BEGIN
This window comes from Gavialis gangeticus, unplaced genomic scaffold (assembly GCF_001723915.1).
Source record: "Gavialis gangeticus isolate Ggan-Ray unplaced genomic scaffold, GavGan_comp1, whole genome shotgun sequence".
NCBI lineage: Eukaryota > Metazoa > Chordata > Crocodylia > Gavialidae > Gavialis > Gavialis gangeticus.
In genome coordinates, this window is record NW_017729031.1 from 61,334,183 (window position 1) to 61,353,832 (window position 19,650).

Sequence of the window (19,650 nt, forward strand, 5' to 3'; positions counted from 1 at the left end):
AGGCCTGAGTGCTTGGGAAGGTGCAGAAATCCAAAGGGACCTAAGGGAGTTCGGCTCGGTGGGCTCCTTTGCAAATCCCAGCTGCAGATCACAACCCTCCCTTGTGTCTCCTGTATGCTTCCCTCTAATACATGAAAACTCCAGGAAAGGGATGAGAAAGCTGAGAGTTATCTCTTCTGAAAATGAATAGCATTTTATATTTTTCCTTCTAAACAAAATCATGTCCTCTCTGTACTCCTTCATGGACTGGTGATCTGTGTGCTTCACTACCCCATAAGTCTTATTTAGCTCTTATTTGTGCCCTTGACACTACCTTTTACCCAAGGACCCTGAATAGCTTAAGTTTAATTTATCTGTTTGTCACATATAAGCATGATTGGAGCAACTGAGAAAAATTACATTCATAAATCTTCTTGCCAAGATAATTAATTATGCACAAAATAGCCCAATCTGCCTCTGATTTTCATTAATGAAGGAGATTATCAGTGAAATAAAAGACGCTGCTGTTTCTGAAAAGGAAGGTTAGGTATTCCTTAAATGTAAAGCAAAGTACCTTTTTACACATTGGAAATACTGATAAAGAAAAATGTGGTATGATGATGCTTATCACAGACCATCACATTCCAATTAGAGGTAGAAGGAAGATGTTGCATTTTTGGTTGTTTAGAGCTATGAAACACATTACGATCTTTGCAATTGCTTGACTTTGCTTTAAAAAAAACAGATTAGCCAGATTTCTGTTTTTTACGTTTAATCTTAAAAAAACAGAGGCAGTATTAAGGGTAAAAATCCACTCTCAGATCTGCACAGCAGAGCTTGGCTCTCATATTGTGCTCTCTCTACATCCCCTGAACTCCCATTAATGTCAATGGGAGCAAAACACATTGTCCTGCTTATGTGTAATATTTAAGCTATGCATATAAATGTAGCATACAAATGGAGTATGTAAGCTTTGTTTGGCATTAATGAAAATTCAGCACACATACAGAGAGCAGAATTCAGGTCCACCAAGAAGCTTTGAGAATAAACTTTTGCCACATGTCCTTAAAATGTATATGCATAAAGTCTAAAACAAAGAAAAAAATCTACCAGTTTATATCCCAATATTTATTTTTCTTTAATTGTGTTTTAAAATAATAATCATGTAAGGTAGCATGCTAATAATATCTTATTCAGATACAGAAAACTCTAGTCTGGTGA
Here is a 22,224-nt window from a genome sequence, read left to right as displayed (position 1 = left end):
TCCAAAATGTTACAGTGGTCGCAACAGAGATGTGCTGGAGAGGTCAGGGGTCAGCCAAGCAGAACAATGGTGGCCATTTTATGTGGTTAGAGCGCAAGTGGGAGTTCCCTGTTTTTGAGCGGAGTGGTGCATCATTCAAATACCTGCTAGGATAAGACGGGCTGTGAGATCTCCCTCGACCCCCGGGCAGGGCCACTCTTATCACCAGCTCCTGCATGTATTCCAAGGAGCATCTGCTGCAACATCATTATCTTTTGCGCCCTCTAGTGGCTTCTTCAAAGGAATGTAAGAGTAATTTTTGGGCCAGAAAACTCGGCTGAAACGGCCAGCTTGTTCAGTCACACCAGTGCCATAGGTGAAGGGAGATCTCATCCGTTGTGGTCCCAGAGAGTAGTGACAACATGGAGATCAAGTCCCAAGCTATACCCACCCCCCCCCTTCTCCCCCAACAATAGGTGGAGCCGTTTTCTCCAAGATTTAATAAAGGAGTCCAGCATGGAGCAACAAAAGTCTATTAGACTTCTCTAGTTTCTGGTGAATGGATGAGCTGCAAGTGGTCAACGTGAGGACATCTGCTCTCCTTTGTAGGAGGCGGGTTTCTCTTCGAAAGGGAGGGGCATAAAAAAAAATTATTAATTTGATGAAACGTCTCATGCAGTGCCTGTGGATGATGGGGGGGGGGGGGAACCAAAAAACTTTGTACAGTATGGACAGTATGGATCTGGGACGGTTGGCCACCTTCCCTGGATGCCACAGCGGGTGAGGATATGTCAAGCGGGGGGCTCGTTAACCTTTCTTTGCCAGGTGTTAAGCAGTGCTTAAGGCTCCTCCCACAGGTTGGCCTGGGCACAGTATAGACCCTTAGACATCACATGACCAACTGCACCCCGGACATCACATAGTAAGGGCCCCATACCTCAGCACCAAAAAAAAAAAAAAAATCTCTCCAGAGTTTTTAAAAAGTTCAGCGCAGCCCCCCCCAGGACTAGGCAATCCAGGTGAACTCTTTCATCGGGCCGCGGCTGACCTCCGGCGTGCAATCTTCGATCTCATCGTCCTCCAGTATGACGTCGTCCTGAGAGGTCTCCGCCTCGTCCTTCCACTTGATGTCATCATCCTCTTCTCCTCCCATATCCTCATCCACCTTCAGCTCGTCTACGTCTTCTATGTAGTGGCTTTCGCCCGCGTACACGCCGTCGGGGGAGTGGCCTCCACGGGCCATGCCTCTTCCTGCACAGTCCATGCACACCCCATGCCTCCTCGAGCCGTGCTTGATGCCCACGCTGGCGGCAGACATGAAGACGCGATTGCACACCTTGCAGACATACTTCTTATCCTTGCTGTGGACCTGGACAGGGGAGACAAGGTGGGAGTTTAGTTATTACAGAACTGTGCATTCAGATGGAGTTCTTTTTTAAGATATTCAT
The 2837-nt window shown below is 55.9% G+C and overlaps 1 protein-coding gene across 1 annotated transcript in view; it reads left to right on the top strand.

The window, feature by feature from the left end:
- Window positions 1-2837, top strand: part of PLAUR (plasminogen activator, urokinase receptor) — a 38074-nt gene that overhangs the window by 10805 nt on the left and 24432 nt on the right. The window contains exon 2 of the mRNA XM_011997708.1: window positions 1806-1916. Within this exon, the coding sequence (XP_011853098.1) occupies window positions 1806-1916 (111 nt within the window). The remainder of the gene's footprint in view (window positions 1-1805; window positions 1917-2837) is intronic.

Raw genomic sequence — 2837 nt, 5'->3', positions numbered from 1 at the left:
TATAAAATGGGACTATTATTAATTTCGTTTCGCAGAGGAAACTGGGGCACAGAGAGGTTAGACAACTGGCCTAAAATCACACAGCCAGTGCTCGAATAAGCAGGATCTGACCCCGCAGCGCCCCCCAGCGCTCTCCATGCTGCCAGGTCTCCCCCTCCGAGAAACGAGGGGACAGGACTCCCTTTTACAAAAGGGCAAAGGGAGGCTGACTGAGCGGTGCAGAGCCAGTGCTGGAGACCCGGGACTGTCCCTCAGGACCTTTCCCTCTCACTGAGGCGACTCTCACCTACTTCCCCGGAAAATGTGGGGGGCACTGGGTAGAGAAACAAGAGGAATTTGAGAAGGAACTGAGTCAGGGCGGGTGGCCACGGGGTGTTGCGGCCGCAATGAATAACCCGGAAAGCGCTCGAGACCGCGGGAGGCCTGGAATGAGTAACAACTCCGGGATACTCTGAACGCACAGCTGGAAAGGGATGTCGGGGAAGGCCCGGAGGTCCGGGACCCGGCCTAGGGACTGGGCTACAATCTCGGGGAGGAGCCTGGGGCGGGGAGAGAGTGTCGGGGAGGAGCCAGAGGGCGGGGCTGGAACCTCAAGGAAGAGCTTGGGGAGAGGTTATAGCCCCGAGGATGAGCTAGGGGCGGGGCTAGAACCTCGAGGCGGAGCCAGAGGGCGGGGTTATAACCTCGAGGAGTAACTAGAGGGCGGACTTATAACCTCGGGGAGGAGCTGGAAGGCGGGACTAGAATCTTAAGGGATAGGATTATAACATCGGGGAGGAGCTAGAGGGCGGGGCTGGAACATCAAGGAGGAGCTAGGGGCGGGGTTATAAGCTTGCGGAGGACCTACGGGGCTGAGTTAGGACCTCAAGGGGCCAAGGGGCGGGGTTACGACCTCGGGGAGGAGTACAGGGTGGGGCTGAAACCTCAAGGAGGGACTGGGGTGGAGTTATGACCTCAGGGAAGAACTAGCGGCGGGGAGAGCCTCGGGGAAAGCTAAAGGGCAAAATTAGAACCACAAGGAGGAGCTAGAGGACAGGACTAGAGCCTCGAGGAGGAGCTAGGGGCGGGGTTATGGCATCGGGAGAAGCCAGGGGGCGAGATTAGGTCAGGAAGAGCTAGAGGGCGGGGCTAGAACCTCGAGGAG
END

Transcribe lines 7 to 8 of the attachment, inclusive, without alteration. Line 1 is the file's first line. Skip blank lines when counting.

Here is a 22,224-nt window from a genome sequence, read left to right as displayed (position 1 = left end):
TCCAAAATGTTACAGTGGTCGCAACAGAGATGTGCTGGAGAGGTCAGGGGTCAGCCAAGCAGAACAATGGTGGCCATTTTATGTGGTTAGAGCGCAAGTGGGAGTTCCCTGTTTTTGAGCGGAGTGGTGCATCATTCAAATACCTGCTAGGATAAGACGGGCTGTGAGATCTCCCTCGACCCCCGGGCAGGGCCACTCTTATCACCAGCTCCTGCATGTATTCCAAGGAGCATCTGCTGCAACATCATTATCTTTTGCGCCCTCTAGTGGCTTCTTCAAAGGAATGTAAGAGTAATTTTTGGGCCAGAAAACTCGGCTGAAACGGCCAGCTTGTTCAGTCACACCAGTGCCATAGGTGAAGGGAGATCTCATCCGTTGTGGTCCCAGAGAGTAGTGACAACATGGAGATCAAGTCCCAAGCTATACCCACCCCCCCCCTTCTCCCCCAACAATAGGTGGAGCCGTTTTCTCCAAGATTTAATAAAGGAGTCCAGCATGGAGCAACAAAAGTCTATTAGACTTCTCTAGTTTCTGGTGAATGGATGAGCTGCAAGTGGTCAACGTGAGGACATCTGCTCTCCTTTGTAGGAGGCGGGTTTCTCTTCGAAAGGGAGGGGCATAAAAAAAAATTATTAATTTGATGAAACGTCTCATGCAGTGCCTGTGGATGATGGGGGGGGGGGGGAACCAAAAAACTTTGTACAGTATGGACAGTATGGATCTGGGACGGTTGGCCACCTTCCCTGGATGCCACAGCGGGTGAGGATATGTCAAGCGGGGGGCTCGTTAACCTTTCTTTGCCAGGTGTTAAGCAGTGCTTAAGGCTCCTCCCACAGGTTGGCCTGGGCACAGTATAGACCCTTAGACATCACATGACCAACTGCACCCCGGACATCACATAGTAAGGGCCCCATACCTCAGCACCAAAAAAAAAAAAAAAATCTCTCCAGAGTTTTTAAAAAGTTCAGCGCAGCCCCCCCCAGGACTAGGCAATCCAGGTGAACTCTTTCATCGGGCCGCGGCTGACCTCCGGCGTGCAATCTTCGATCTCATCGTCCTCCAGTATGACGTCGTCCTGAGAGGTCTCCGCCTCGTCCTTCCACTTGATGTCATCATCCTCTTCTCCTCCCATATCCTCATCCACCTTCAGCTCGTCTACGTCTTCTATGTAGTGGCTTTCGCCCGCGTACACGCCGTCGGGGGAGTGGCCTCCACGGGCCATGCCTCTTCCTGCACAGTCCATGCACACCCCATGCCTCCTCGAGCCGTGCTTGATGCCCACGCTGGCGGCAGACATGAAGACGCGATTGCACACCTTGCAGACATACTTCTTATCCTTGCTGTGGACCTGGACAGGGGAGACAAGGTGGGAGTTTAGTTATTACAGAACTGTGCATTCAGATGGAGTTCTTTTTTAAGATATTCAT